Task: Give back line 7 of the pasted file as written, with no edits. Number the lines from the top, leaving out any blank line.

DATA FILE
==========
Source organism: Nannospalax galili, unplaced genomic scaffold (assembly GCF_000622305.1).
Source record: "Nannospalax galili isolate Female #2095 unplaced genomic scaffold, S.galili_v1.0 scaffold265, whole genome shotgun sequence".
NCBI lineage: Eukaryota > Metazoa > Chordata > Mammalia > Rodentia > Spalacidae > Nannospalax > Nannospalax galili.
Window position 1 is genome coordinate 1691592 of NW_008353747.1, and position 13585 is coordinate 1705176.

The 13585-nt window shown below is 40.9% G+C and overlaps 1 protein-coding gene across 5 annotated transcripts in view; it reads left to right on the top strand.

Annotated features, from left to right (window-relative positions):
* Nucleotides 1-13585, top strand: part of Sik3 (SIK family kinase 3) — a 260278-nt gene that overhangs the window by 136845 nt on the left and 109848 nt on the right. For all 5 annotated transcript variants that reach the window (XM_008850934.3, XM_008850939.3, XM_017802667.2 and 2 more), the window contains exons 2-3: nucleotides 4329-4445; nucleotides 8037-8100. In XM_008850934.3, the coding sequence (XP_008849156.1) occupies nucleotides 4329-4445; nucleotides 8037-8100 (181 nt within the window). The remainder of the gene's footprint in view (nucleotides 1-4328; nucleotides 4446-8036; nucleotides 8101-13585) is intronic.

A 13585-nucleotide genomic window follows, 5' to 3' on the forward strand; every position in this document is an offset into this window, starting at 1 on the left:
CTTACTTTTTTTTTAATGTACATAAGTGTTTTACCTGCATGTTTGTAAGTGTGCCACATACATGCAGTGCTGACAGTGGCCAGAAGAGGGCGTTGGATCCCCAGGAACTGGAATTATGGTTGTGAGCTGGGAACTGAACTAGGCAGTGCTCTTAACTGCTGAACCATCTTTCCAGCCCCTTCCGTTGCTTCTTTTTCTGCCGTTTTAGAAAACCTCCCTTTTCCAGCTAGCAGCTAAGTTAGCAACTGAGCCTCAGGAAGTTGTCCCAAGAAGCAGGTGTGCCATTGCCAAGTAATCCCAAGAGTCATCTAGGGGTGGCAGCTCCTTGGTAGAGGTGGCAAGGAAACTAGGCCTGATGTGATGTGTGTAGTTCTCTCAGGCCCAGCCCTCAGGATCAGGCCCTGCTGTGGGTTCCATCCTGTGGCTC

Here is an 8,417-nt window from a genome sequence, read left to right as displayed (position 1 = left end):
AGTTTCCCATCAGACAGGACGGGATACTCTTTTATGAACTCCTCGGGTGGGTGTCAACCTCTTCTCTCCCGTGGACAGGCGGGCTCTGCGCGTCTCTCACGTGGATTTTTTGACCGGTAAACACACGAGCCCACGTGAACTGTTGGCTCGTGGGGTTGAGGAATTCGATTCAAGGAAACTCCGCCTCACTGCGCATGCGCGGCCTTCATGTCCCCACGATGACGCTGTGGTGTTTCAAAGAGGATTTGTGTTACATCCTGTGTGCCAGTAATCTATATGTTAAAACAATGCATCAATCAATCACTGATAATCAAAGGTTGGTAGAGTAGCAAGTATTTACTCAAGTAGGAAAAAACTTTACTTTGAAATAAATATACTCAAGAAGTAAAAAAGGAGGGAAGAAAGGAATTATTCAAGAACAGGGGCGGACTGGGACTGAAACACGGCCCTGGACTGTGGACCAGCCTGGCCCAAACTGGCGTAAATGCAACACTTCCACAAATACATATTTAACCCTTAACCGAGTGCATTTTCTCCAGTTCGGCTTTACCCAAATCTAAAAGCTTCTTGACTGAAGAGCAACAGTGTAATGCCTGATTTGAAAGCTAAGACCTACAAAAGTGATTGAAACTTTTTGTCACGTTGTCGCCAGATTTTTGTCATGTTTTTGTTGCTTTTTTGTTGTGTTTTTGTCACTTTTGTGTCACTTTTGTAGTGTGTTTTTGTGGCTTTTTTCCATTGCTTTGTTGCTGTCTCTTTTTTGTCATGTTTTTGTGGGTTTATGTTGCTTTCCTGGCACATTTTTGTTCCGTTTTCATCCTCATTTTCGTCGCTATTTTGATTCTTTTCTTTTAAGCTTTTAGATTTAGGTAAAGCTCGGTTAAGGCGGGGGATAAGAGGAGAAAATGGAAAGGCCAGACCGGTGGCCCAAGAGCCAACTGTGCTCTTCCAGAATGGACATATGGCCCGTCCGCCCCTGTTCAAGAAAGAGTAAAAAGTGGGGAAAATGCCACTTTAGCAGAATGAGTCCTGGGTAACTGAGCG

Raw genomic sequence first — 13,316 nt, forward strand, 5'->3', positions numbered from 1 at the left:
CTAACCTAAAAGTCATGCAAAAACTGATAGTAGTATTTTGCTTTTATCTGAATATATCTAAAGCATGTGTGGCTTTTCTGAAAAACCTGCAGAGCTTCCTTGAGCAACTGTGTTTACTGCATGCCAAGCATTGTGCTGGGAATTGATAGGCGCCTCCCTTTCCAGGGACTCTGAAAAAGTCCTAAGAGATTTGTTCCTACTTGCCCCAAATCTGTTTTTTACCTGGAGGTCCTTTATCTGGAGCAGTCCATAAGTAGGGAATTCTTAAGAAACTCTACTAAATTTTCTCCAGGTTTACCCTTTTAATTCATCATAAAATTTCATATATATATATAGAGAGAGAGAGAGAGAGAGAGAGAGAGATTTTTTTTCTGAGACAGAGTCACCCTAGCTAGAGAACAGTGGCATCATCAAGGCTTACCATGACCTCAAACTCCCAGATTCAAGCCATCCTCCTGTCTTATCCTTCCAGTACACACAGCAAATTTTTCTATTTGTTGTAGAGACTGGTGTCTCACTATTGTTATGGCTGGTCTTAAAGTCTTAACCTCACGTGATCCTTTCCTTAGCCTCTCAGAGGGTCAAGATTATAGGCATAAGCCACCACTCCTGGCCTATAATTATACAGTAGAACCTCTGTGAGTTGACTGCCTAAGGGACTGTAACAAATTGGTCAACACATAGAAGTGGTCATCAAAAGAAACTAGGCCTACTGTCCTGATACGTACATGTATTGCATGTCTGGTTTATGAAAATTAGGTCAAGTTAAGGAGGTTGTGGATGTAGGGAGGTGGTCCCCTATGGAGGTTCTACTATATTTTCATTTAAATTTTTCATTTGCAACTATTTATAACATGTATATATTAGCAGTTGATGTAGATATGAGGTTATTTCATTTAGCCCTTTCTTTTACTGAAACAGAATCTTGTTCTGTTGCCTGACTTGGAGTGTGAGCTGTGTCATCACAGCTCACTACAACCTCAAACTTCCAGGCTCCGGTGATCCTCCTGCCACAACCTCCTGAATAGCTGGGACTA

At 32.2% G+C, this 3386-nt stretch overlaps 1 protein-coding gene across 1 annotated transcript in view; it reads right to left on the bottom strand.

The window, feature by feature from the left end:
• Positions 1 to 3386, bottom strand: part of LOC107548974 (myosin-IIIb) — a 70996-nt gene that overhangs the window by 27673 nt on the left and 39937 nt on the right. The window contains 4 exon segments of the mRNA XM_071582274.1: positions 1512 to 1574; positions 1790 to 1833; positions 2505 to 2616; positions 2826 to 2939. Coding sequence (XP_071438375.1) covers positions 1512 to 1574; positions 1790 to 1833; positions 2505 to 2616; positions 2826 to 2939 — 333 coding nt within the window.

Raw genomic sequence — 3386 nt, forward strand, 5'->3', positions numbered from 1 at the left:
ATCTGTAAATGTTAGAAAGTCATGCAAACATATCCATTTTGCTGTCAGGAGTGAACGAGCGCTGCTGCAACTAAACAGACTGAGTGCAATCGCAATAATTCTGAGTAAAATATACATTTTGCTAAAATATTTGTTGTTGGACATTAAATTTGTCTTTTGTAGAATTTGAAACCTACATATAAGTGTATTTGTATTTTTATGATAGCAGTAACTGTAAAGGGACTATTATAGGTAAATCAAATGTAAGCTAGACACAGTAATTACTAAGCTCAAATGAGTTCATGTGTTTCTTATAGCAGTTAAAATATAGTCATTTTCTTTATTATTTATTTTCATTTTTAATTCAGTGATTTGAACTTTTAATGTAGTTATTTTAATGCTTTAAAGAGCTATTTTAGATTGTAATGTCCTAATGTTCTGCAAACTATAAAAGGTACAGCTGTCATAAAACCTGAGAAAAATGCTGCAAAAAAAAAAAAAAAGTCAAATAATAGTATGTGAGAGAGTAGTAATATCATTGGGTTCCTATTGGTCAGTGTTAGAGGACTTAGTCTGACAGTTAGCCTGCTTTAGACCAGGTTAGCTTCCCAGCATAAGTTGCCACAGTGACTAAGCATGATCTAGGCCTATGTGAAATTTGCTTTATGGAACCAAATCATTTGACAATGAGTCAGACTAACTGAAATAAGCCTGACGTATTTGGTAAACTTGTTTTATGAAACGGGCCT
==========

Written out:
* Nucleotides 1-13585, top strand: part of Sik3 (SIK family kinase 3) — a 260278-nt gene that overhangs the window by 136845 nt on the left and 109848 nt on the right. For all 5 annotated transcript variants that reach the window (XM_008850934.3, XM_008850939.3, XM_017802667.2 and 2 more), the window contains exons 2-3: nucleotides 4329-4445; nucleotides 8037-8100. In XM_008850934.3, the coding sequence (XP_008849156.1) occupies nucleotides 4329-4445; nucleotides 8037-8100 (181 nt within the window). The remainder of the gene's footprint in view (nucleotides 1-4328; nucleotides 4446-8036; nucleotides 8101-13585) is intronic.